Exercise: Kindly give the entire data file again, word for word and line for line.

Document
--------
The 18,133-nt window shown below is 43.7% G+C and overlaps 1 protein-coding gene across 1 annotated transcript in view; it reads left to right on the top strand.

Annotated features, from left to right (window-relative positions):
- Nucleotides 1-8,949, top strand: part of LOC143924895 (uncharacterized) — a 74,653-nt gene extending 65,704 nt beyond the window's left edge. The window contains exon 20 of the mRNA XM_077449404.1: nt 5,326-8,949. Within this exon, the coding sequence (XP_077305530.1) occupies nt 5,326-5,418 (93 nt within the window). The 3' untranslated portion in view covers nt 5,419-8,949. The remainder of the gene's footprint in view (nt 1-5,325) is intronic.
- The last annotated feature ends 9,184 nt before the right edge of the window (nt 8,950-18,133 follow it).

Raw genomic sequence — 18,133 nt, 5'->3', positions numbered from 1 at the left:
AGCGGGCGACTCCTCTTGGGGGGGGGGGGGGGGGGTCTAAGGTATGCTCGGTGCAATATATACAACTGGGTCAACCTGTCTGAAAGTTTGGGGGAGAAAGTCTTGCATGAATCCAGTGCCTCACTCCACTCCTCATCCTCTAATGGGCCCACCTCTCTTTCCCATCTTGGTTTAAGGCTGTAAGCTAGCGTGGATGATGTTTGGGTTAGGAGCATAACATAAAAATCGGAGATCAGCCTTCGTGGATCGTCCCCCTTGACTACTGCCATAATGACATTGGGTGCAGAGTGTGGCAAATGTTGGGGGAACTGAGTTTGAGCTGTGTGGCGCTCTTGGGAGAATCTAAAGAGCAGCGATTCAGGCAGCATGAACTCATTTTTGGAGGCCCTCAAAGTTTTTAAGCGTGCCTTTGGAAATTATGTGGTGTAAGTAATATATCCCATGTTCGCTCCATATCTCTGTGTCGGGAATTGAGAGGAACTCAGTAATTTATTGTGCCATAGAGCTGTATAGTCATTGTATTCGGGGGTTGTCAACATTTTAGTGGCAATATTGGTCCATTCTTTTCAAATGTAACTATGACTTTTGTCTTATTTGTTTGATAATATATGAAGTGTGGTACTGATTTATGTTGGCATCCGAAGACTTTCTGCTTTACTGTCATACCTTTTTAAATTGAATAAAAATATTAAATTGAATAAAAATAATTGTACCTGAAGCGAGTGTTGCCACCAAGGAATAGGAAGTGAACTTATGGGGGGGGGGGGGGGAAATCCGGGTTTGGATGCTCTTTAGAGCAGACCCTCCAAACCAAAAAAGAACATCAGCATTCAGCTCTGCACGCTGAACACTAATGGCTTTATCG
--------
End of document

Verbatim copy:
The 18,133-nt window shown below is 43.7% G+C and overlaps 1 protein-coding gene across 1 annotated transcript in view; it reads left to right on the top strand.

Annotated features, from left to right (window-relative positions):
- Nucleotides 1-8,949, top strand: part of LOC143924895 (uncharacterized) — a 74,653-nt gene extending 65,704 nt beyond the window's left edge. The window contains exon 20 of the mRNA XM_077449404.1: nt 5,326-8,949. Within this exon, the coding sequence (XP_077305530.1) occupies nt 5,326-5,418 (93 nt within the window). The 3' untranslated portion in view covers nt 5,419-8,949. The remainder of the gene's footprint in view (nt 1-5,325) is intronic.
- The last annotated feature ends 9,184 nt before the right edge of the window (nt 8,950-18,133 follow it).

Raw genomic sequence — 18,133 nt, 5'->3', positions numbered from 1 at the left:
AGCGGGCGACTCCTCTTGGGGGGGGGGGGGGGGGGTCTAAGGTATGCTCGGTGCAATATATACAACTGGGTCAACCTGTCTGAAAGTTTGGGGGAGAAAGTCTTGCATGAATCCAGTGCCTCACTCCACTCCTCATCCTCTAATGGGCCCACCTCTCTTTCCCATCTTGGTTTAAGGCTGTAAGCTAGCGTGGATGATGTTTGGGTTAGGAGCATAACATAAAAATCGGAGATCAGCCTTCGTGGATCGTCCCCCTTGACTACTGCCATAATGACATTGGGTGCAGAGTGTGGCAAATGTTGGGGGAACTGAGTTTGAGCTGTGTGGCGCTCTTGGGAGAATCTAAAGAGCAGCGATTCAGGCAGCATGAACTCATTTTTGGAGGCCCTCAAAGTTTTTAAGCGTGCCTTTGGAAATTATGTGGTGTAAGTAATATATCCCATGTTCGCTCCATATCTCTGTGTCGGGAATTGAGAGGAACTCAGTAATTTATTGTGCCATAGAGCTGTATAGTCATTGTATTCGGGGGTTGTCAACATTTTAGTGGCAATATTGGTCCATTCTTTTCAAATGTAACTATGACTTTTGTCTTATTTGTTTGATAATATATGAAGTGTGGTACTGATTTATGTTGGCATCCGAAGACTTTCTGCTTTACTGTCATACCTTTTTAAATTGAATAAAAATATTAAATTGAATAAAAATAATTGTACCTGAAGCGAGTGTTGCCACCAAGGAATAGGAAGTGAACTTATGGGGGGGGGGGGGGGAAATCCGGGTTTGGATGCTCTTTAGAGCAGACCCTCCAAACCAAAAAAGAACATCAGCATTCAGCTCTGCACGCTGAACACTAATGGCTTTATCG